The 1948 Tucker ’48’

Preston Tucker was
a real innovator –

that, no one in the
know even questions.

He was heavily involved
in automobile racing
since the early 1930’s,
and during World War II
developed a high speed
armored combat vehicle
for the Dutch army,
a swiveling turret mechanism
for the U.S. Navy, and a
fighter aircraft for the
U.S. Army Air Corps.

He also started plans
for a brand new kind of car –

one that could put a lot of
the technological breakthroughs
of war-time into practical
peace-time application.

This car,
the 1948 Tucker ’48’
– was certainly different –
a directional third headlight
that would follow the radius
of the steering wheel aided
the driver in cornering at night –
a roll bar and a specially
constructed protective
safety frame –
along with a ‘pop-out’
shatterproof windshield,
a padded dash and a collision
‘crash chamber’ built in .

The emergency brake
even had a separate key to prevent theft.

The ’48’  had been
loosely based on
the designs for the Tucker “Torpedo”
(which never actually
went into production)
but the production model ’48’
lacked certain innovations
from the Torpedo that would
have given the car an even
more interesting edge –

— like doors that wrapped
up into the roof,
a centrally positioned
steering wheel,
and front fenders
that turned when the
car was cornering.

The introduction of the car ,
along with a lot of pomp
and circumstance,
also had
it’s…. well, problems

— the prototype couldn’t be
started on its own power,
two suspension arms broke,
and it overheated as it was
driven onto the platform.

These kinds of issues
contributed to giving
consumers the impression
that perhaps the Tucker wasn’t
all that well constructed.

Still, the car was striking  –
and was making
Ford and GM
very, very nervous.

It caused enormous
pressure on them,
and they in turn
brought it back to bear
on the new company.

To make the difficulties on
the release of the new Tucker
even worse-

— certain advertising claims,
and wonky project fund raising
helped bring charges of fraud
by the Securities Exchange Commission –

— charges which Tucker was
later cleared of, but the
damage was done –

And in the end,
the Tucker ’48’ was gone before it
really had a chance to get started.

Only 51 production vehicles
were ever produced…

and their value at auction
has consistently held around
over a million dollars a piece
for the last couple of years.

!!! HOY !!!

The Story of the 1948 Streamliner


How does a car go from one of the most beautiful cars in the world, to JUNK,

— and then, somehow rise phoenix-like
from the desert?

This is the fascinating story of the 1948 Buick Streamliner,
…………..  otherwise known as the ” Norman Timbs Special ” .

This is one of those rare auto stories that will either drive the car nut in you to distraction, or just plain crazy.

SO, you may ask….

How does a car go from one of the most beautiful cars in the world, to JUNK, and somehow rise phoenix-like from the desert?

Well, here’s the story.

In 1948, a mechanical engineer named Norman E. Timbs decided to build a car without all the style extravagances of the time.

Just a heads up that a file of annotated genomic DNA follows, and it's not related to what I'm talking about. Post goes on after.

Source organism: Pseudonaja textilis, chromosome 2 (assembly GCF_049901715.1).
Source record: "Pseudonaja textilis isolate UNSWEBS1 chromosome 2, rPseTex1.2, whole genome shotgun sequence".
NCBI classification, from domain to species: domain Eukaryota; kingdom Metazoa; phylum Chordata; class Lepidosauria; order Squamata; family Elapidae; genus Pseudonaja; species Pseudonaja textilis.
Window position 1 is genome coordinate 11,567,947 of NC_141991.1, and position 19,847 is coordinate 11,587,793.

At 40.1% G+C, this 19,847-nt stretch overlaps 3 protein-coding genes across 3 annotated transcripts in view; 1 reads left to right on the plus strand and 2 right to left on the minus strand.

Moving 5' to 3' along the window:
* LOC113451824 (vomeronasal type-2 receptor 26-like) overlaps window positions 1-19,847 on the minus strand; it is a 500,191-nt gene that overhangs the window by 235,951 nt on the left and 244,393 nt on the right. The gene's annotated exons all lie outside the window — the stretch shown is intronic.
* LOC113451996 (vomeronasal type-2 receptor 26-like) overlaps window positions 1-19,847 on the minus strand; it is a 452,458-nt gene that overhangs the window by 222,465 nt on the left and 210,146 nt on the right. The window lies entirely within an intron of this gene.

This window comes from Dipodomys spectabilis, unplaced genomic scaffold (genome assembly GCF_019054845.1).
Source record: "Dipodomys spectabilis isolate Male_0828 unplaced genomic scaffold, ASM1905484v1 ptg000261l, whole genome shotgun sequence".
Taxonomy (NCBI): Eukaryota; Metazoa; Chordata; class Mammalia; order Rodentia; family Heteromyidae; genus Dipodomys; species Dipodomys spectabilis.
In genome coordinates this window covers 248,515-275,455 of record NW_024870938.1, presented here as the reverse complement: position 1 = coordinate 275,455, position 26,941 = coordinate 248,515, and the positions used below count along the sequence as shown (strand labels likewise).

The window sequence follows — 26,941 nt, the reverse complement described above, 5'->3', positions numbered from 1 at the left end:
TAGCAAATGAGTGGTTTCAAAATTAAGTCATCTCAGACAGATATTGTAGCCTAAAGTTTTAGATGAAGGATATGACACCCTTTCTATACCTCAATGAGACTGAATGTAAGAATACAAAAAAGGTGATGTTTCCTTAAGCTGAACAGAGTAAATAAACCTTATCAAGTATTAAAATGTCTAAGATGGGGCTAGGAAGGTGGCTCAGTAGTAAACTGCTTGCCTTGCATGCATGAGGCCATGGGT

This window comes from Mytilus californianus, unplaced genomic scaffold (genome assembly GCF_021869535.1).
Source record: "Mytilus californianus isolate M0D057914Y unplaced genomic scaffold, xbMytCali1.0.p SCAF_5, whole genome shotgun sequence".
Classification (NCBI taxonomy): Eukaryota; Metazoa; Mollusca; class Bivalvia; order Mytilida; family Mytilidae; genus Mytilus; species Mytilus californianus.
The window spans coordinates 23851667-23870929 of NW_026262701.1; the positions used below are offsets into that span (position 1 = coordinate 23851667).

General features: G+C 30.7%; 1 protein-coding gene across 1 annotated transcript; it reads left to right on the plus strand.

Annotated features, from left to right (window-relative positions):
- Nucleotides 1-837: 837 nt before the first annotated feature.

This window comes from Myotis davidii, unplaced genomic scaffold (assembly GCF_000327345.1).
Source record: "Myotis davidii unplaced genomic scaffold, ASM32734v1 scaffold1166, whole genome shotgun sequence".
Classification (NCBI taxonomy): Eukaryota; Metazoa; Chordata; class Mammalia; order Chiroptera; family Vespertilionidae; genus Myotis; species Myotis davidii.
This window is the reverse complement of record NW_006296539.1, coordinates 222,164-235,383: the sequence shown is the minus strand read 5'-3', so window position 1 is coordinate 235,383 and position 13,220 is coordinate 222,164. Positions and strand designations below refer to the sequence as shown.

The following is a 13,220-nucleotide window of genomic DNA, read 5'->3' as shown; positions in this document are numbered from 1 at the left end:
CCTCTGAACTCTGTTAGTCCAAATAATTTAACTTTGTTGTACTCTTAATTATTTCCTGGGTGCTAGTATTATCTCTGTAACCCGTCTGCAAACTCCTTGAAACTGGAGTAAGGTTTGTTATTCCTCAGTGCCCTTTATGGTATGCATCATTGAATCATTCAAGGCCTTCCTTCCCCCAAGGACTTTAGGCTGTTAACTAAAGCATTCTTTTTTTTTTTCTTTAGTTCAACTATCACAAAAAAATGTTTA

You know the kinds of elements I mean.. like bulky fenders, huge bumpers, and sweeping tail fins.

He was looking for something a little more… well, streamlined.

Tibbs had worked on the Blue Crown Specials for the Indy 500…
… he knew the value of lighter weight, more aerodynamically rounded shapes.

The car he came up with — the Buick Streamliner
……… is more a work of ‘art-o-motive’ than automotive —-
— and it is certainly an amazing piece of engineering.


It was on the cover of Motor Trend that year, and had several features written about it in Popular Mechanics, Motor Life, etc.

The body alone cost around $8000- and was created by metal-worker Emil Diedt by hand-hammering aluminum around a wooden frame.

The main chassis utilized five inch steel tubes, with a modified 1947 Ford leaf-spring suspension.

The Streamliner’s Buick Inline “Super-8” engine developed about 200 horsepower, and could get the car up to around 120 miles per hour.

One thing you probably noticed from the picture right away — no doors.

The entire back part of the body swung up on hydraulic lifts for access to the rear mounted engine.

When it was finished in about 18 months, it had cost Timbs about $10,000 to build, and he toured it on the show circuit for the next several years.

Now, here is where the pathos in our story comes in.

In 1952, the car was sold to a Jim Davis of Manhattan Beach, California… who would tool around in it for the next several years… even getting a photo spread for it in Motor Life.

After that, history lost track of the car completely.

Well, that is, until it was discovered in a California junk yard out in the desert.


In 2002, the Streamliner was sold at auction to Gary Cerveny, who had the car meticulously restored by Custom Auto of Colorado.

It was difficult, and complicated…. not to mention expensive.

But when it was done, the Streamliner looked like her old self.

That car—-
Timb’s Buick Streamliner lovingly restored —
………… then went on to win the Trophy for Best Open Car at the 2010 Amelia Island Concours d’Elegance !

And what a sight to see, it is.

What lines, what curves !!

Poetry in motion .

Mmmmmmmmotorcar perfection.